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This blog post examines ways education leaders in Oregon are working to address the problem of rural students struggling to get a head start on college while still in high school.
Welcome to the Oregon Leadership Network's monthly blog series. Topics relate to building the capacity of education leaders to sustain research-based...
As the director of Oregon State University’s Precollege Programs, I was naturally disappointed when I had to turn down a request by the I Have a Dream Foundation (IHD) in 2012 to “adopt” one of their classrooms at Alder Elementary in Portland. Adopting a high-need classroom fits perfectly within
The idea for the early warning system (EWS) work came out of a meeting I had with superintendents and other leaders from the AA districts of Montana—the seven largest districts in the state. What I heard over and over was, “We have students in our districts who are struggling, and we’re providing
For many Americans, high tuition costs are a primary barrier to attending college and earning a postsecondary credential. President Obama’s new plan to make community college tuition-free seeks to alleviate this barrier, but the plan is not just about working with states to provide a more
In my previous job as a teacher of students with disabilities, I often wished I had more time with my class—more time for quiet reading, more time for raucous games, more time to connect lessons to the real world. In short, I wanted more time for everything in the curriculum to sink in and take
It’s a new year, a time when many of us resolve to be healthier and happier. This typically involves making changes, like becoming more physically active, giving up smoking, or learning how to be a more effective parent. Then, despite our goals and plans, we inevitably encounter the very human
Whenever I get together with my fellow members of Knowledge Alliance, we spend time discussing how research, evaluation, and data use can further support the improvement goals of state education leaders. Daily, staff from our nearly 20 member organizations help apply research and data to address
So much of the discussion on English language learners in U.S. schools focuses on what they don’t have (for example, academic English) or what they haven’t been able to do (such as graduate in rates comparable to proficient English speakers). These are real problems that deserve our attention. But,
Welcome to the Oregon Leadership Network's monthly blog series. Topics relate to building the capacity of education leaders to sustain research-based equitable practices across Oregon’s P-20 education system. Learn more about the Oregon Leadership Network. While some people still view speaking
Our work as the Region X Equity Assistance Center (EAC) covers more than just the five Northwest states and Hawai’i. It also covers quite a bit of the Pacific, including American Samoa, Guam, the Northern Mariana Islands, the Republic of Palau, the Marshall Islands, and the Federated States of
In the classroom, the ability of students to provide explanations while talking to the teacher is an important skill. I looked closely at what English learners are able to do with their emerging English in a school setting while I was working on my dissertation in California. Among my findings, I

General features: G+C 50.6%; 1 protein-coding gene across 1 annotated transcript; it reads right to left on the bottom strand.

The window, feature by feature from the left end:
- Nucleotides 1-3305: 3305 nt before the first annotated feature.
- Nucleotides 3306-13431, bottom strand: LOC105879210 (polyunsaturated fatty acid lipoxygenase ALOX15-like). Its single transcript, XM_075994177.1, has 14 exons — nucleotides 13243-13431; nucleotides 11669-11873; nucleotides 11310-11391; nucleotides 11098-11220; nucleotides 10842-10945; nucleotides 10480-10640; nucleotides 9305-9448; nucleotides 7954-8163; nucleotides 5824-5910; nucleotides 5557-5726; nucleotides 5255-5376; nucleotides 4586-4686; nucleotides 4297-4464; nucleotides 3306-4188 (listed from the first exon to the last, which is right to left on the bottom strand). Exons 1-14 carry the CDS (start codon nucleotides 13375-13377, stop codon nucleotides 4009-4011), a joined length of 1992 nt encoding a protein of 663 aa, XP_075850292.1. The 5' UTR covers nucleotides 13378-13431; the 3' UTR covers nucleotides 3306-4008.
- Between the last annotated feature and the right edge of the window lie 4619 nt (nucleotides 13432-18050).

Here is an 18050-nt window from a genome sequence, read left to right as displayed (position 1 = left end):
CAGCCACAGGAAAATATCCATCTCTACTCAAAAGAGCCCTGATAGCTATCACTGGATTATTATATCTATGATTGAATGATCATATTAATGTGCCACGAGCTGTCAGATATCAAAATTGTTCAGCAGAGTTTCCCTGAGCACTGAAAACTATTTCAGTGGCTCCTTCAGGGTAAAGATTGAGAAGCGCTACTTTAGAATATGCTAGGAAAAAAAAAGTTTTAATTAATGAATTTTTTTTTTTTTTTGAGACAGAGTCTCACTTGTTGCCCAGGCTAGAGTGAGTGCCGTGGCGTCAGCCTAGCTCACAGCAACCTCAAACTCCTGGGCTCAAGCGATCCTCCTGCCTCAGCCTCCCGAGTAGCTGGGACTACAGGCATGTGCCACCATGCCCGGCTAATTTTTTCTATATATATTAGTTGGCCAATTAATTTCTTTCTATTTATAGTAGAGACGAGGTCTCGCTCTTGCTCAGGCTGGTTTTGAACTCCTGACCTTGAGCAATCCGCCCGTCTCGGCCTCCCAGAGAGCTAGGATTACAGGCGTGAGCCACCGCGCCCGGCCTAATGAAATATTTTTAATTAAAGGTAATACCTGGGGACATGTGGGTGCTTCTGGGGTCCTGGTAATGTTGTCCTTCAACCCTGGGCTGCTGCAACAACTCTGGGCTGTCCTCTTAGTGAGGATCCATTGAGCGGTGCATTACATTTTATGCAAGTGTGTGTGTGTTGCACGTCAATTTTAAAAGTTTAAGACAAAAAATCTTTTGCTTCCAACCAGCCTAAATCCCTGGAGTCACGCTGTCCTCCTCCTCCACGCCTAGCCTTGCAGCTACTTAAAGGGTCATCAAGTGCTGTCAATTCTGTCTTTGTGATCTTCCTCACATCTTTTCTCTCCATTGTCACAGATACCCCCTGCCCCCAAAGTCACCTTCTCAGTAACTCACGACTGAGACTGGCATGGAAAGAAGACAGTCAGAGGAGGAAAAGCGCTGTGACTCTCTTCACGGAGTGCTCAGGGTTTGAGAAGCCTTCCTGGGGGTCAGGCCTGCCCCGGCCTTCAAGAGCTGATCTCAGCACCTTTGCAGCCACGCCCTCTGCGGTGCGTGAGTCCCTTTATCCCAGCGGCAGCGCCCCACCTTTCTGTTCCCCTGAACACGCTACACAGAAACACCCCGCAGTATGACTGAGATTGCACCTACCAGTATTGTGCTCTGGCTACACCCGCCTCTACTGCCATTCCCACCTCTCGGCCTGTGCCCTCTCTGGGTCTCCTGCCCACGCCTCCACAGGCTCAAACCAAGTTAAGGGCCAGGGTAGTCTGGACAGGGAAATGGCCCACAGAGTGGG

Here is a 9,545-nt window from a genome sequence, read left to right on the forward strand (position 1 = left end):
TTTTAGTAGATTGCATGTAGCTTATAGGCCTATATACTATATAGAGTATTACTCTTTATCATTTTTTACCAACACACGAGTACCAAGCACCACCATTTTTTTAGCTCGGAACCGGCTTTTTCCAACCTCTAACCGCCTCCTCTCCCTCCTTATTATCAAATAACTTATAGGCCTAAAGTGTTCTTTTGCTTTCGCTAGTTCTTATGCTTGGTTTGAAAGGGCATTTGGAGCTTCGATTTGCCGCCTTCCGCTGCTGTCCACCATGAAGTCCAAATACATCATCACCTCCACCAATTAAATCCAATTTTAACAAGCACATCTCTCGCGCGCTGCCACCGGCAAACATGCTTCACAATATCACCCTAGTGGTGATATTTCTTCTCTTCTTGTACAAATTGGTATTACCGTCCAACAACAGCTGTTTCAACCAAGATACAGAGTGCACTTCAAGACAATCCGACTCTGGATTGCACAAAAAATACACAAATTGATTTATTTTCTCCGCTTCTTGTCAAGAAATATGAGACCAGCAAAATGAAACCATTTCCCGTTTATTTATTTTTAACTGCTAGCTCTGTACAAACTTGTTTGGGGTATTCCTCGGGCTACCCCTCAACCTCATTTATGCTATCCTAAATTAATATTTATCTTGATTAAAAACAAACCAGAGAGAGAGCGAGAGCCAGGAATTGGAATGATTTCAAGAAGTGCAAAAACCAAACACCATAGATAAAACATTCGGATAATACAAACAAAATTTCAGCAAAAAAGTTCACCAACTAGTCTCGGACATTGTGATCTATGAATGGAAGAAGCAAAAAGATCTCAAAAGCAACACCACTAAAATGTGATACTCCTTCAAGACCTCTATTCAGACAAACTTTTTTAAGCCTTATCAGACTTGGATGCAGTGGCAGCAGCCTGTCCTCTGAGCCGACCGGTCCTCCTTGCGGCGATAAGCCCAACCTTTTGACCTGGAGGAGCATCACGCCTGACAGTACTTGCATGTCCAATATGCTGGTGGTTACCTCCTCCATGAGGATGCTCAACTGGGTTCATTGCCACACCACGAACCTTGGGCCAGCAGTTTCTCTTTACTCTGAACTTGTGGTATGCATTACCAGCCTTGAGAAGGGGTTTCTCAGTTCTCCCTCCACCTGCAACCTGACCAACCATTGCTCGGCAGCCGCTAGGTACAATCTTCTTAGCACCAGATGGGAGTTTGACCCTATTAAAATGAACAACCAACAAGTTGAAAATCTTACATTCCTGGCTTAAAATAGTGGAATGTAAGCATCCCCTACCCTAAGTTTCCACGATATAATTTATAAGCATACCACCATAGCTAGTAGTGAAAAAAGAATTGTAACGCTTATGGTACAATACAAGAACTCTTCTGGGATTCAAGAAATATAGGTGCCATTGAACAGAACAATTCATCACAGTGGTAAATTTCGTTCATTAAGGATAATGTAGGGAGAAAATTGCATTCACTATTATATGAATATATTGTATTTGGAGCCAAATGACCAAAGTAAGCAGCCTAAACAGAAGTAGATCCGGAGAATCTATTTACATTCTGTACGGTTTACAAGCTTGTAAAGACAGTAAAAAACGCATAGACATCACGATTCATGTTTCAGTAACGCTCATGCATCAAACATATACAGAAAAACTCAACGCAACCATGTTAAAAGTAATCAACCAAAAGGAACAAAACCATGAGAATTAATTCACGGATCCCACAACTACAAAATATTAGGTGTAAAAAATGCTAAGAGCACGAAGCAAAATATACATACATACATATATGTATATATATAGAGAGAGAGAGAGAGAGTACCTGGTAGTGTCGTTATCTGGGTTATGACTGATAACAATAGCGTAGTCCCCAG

When you approach a district with a request to conduct research or receive data, you probably won’t be the first. Districts are likely to have a process for managing requests, especially districts like DC Public Schools where I used to manage this process and everyone wants to do research. The
When I led the data and research request process at DC Public Schools, I heard a range of arguments from researchers who wanted to conduct research or receive data. Some were funny, others outrageous. That’s why I am writing an introduction on how to do this right. Believe it or not, doing research
English learners entering high school have to learn both English and grade-level content to begin accumulating credits to graduate. Unfortunately, in many cases, English language development courses do not provide the necessary credits. So how are students supposed to graduate if their required
Welcome to the Oregon Leadership Network's monthly blog series. Topics relate to building the capacity of education leaders to sustain research-based equitable practices across Oregon’s P-20 education system. Learn more about the Oregon Leadership Network. The problem: Beaverton middle schools
As most folks know, Montana is geographically large. As a result, it’s not always easy to attend conferences across the state. For that reason, many districts provide practical and closer-to-home options for employees to obtain training to fulfill their required in-service hours. Several years ago
Have you seen The Maze Runner? Here is a spoiler alert. I have not, so don’t read any further if you’re looking to learn more about this popular movie or book series. Sorry. However, hearing about the movie reminded me how much the effort to improve low-performing schools feels like trying to get
Forest Grove School District Superintendent Yvonne Curtis writes the latest entry in the Oregon Leadership Network's new, monthly blog series. Albert Einstein once said that the definition of insanity is doing the same thing over and over and expecting different results. In the Forest Grove
As a former teacher, I often run into adults I taught years ago when they were children and marvel at what they’ve achieved. Sometimes my mind scrambles, though, to square the confident, accomplished person in front of me with the child who struggled to write an expository paragraph or make sense

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